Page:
Infectious nexus?

Can rigorous protocols keep the BU biolab safe?
By ADAM REILLY  |  April 2, 2008


Biolab follies: How did BU's research facility go from slam dunk to almost sunk? By Adam Reilly.
The big worry over the BU biolab is that a nasty biological agent — Ebola, Marburg, pneumonic plague — could escape and devastate the South End, Roxbury, and beyond. Supporters of the project note that stringent regulations prevent this from happening. “In more than 90 combined years . . . of operation,” the biolab’s Q-and-A Web page states, “there has never been a community incident or environmental release at a BSL-4 laboratory in North America.” According to the latest edition of Biosafety in Microbiological and Biomedical Laboratories (US Government Printing Office, 2007), BSL-4 protocol works in the following manner:

“While the laboratory is operational, personnel must enter and exit the laboratory through the clothing change and shower rooms, except during emergencies. All personal clothing must be removed in the outer clothing-change room. Laboratory clothing, including undergarments, pants, shirts, jumpsuits, shoes, and gloves, must be used by all personnel entering the laboratory. All persons leaving the laboratory must take a personal body shower. Used laboratory clothing must not be removed from the inner change room through the personal shower. These items must be treated as contaminated materials and decontaminated before laundering. . . .

“Laboratory personnel and support staff must be provided appropriate occupational medical service, including medical surveillance and available immunizations for agents handled or potentially present in the laboratory. A system must be established for reporting and documenting laboratory accidents, exposures, employee absenteeism, and for the medical surveillance of potential laboratory-associated illnesses. An essential adjunct to such an occupational medical services system is the availability of a facility for the isolation and medical care of personnel with potential or known laboratory-acquired infections.”

Of course, as anyone who has seen Silkwood or read The Hot Zone knows, protocols only work if people implement them — and we humans are a fallible lot. “I don’t have faith in the Man, because we’re not perfect,” says anti-biolab activist Klare Allen. “If so, we’d have that little halo, walking on water, doing that kind of stuff. That’s something we all need to think about.”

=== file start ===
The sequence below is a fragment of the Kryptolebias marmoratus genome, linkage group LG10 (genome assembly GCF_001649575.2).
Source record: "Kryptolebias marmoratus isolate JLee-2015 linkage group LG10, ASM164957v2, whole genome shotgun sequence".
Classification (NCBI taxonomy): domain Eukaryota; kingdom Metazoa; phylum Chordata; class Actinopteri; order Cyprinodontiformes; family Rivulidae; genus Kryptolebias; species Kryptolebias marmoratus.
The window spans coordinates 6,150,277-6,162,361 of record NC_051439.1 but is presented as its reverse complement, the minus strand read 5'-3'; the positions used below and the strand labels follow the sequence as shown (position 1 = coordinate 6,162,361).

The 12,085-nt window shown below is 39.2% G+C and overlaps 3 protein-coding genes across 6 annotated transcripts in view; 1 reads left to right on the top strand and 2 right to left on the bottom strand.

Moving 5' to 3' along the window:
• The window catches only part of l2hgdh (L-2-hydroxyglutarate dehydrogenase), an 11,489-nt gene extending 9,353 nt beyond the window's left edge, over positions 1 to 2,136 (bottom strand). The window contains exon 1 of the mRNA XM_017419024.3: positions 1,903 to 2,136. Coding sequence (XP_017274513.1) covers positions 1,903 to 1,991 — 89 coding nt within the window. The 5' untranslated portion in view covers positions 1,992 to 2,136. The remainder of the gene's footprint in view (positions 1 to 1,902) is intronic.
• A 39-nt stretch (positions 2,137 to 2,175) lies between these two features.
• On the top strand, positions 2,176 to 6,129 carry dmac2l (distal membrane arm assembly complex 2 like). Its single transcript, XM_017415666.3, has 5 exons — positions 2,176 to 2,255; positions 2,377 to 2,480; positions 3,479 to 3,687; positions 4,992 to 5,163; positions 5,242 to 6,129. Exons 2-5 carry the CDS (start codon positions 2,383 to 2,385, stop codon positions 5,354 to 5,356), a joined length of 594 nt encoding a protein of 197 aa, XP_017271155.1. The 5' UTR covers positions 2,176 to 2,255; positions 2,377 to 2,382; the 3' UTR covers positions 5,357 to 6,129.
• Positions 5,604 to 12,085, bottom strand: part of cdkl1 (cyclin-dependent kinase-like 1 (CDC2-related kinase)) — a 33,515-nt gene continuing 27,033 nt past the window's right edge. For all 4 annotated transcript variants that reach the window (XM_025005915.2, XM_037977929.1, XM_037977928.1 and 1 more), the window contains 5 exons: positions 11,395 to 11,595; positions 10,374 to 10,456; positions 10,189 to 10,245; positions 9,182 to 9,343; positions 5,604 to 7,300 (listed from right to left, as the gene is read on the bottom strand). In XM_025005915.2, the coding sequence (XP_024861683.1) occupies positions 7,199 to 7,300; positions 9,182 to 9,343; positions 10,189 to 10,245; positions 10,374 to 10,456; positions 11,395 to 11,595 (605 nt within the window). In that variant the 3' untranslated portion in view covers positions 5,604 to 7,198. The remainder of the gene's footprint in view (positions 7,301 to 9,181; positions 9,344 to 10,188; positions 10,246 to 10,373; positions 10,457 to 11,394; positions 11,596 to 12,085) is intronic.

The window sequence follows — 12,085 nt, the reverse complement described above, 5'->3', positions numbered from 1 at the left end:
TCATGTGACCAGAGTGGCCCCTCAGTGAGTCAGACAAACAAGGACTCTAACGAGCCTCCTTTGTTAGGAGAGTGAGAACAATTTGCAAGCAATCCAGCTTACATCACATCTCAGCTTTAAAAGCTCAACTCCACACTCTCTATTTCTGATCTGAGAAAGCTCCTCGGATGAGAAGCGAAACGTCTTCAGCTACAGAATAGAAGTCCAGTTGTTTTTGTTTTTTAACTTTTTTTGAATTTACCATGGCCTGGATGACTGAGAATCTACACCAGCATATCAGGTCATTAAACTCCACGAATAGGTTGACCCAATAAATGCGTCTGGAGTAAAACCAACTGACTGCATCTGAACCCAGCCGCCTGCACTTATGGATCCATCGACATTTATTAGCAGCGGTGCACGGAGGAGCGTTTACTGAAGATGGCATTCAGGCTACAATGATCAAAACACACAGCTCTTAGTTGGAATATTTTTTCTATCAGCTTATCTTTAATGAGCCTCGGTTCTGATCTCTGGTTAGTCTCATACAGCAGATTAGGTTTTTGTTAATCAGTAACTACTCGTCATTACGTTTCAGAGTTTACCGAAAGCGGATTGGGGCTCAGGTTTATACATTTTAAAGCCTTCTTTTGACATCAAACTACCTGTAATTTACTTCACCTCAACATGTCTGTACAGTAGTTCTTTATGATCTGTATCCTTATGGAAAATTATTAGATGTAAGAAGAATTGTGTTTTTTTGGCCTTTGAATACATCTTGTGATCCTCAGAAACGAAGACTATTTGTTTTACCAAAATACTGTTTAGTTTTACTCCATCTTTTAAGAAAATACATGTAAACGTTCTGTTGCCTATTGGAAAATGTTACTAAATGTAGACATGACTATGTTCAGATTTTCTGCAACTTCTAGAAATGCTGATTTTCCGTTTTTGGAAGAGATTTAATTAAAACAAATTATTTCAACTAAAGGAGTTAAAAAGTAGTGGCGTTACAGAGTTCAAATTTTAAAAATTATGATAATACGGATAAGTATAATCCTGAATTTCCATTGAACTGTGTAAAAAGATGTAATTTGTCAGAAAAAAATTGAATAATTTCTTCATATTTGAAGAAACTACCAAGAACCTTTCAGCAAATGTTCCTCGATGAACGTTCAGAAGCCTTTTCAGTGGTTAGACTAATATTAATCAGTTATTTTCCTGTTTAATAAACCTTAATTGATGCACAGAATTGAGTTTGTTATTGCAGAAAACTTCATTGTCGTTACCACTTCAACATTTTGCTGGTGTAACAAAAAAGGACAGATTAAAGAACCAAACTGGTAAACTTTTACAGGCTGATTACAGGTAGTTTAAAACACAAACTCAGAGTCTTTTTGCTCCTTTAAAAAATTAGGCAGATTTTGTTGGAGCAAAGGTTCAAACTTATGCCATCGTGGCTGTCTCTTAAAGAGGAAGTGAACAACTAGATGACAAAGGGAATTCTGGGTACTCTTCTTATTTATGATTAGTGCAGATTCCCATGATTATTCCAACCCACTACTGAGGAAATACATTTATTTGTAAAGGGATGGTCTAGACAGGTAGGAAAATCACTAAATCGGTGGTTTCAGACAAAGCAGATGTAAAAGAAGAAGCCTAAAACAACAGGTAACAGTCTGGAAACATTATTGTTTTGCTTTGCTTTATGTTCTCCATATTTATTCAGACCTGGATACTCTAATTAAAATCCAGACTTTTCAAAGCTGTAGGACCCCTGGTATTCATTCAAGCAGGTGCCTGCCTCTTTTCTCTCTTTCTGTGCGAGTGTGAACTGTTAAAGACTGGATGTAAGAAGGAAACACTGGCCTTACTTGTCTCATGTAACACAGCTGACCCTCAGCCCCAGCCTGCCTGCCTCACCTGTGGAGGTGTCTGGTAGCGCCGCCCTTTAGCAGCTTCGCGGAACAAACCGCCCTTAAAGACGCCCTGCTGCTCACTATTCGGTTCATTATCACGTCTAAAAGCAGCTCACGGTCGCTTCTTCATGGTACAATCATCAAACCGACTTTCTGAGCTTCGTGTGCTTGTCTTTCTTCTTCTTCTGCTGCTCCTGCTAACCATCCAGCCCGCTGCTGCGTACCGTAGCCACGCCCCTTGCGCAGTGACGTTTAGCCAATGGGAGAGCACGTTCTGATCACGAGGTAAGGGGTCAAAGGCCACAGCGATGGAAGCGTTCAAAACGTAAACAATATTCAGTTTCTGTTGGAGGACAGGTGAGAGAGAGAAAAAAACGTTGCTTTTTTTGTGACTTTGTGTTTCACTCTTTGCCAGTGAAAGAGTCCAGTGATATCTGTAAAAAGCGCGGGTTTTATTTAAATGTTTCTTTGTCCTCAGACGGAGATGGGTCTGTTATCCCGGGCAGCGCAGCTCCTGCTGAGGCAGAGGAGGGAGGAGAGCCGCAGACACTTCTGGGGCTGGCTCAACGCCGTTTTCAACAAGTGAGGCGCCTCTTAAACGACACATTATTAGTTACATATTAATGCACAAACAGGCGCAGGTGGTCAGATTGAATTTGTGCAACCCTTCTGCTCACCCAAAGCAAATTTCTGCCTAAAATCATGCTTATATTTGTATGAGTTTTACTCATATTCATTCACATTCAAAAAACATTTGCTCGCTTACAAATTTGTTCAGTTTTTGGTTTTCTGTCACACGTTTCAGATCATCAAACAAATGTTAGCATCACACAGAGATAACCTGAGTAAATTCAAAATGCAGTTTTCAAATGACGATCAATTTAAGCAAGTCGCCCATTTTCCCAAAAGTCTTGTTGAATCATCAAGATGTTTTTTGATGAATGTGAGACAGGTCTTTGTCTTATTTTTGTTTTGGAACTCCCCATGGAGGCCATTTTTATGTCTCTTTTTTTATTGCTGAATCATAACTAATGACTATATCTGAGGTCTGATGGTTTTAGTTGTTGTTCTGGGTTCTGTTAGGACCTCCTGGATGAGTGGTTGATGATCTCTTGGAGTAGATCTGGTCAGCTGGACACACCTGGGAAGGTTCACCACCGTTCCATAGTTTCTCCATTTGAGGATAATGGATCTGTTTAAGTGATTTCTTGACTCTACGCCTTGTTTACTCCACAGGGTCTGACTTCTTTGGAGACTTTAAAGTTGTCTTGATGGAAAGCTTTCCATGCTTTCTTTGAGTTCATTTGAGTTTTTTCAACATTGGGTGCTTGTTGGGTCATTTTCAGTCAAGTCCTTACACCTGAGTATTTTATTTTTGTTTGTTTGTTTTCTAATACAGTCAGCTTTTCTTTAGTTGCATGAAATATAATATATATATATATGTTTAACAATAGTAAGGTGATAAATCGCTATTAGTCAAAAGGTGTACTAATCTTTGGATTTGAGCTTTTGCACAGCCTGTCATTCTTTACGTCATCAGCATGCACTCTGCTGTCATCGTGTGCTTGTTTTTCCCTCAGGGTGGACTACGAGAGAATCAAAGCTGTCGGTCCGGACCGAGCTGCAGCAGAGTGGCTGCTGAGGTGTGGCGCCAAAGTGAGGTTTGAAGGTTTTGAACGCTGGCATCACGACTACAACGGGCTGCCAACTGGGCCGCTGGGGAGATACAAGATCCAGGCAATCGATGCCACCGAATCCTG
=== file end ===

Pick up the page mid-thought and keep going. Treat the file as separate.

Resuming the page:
The 2004 tularemia outbreak at a BU lab is one example of our fallibility. Here’s another: in September 2007, the federal Centers for Disease Control and Prevention (CDC) shut down biodefense research at Texas A&M University after a dozen major violations of protocol were discovered there, including unapproved experiments, missing vials of the infectious bacteria Brucella, and shoddy oversight of visits to, and departures from, the lab. The Dallas Morning News also reported that a mouse infected with Q fever — which can spread from animals to humans, and is classed as a potential terrorist threat by the CDC — was reported missing at the lab. It’s still on the lam.

Related: Live election coverage, Editor's note, August 31, 2007, Life begins at 40, More more >
  Topics: News Features , Centers for Disease Control and Prevention, Klare Allen, Texas A&M University
| More

Most Popular
Share this entry with Delicious
  •   BULLY FOR BU!  |  March 12, 2010
    After six years at the Phoenix , I recently got my first pre-emptive libel threat. It came, most unexpectedly, from an investigative reporter. And beyond the fact that this struck me as a blatant attempt at intimidation, it demonstrated how tricky journalism's new, collaboration-driven future could be.
  •   STOP THE QUINN-SANITY!  |  March 03, 2010
    The year is still young, but when the time comes to look back at 2010's media lowlights, the embarrassing demise of Sally Quinn's Washington Post column, "The Party," will almost certainly rank near the top of the list.
  •   RIGHT CLICK  |  February 19, 2010
    Back in February 2007, a few months after a political neophyte named Deval Patrick cruised to victory in the Massachusetts governor's race with help from a political blog named Blue Mass Group (BMG) — which whipped up pro-Patrick sentiment while aggressively rebutting the governor-to-be's critics — I sized up a recent conservative entry in the local blogosphere.
  •   RANSOM NOTES  |  February 12, 2010
    While reporting from Afghanistan two years ago, David Rohde became, for the second time in his career, an unwilling participant rather than an observer. On October 29, 1995, Rohde had been arrested by Bosnian Serbs. And then in November 2008, Rohde and two Afghan colleagues were en route to an interview with a Taliban commander when they were kidnapped.
  •   POOR RECEPTION  |  February 08, 2010
    The right loves to rant against the "liberal-media elite," but there's one key media sector where the conservative id reigns supreme: talk radio.

 See all articles by: ADAM REILLY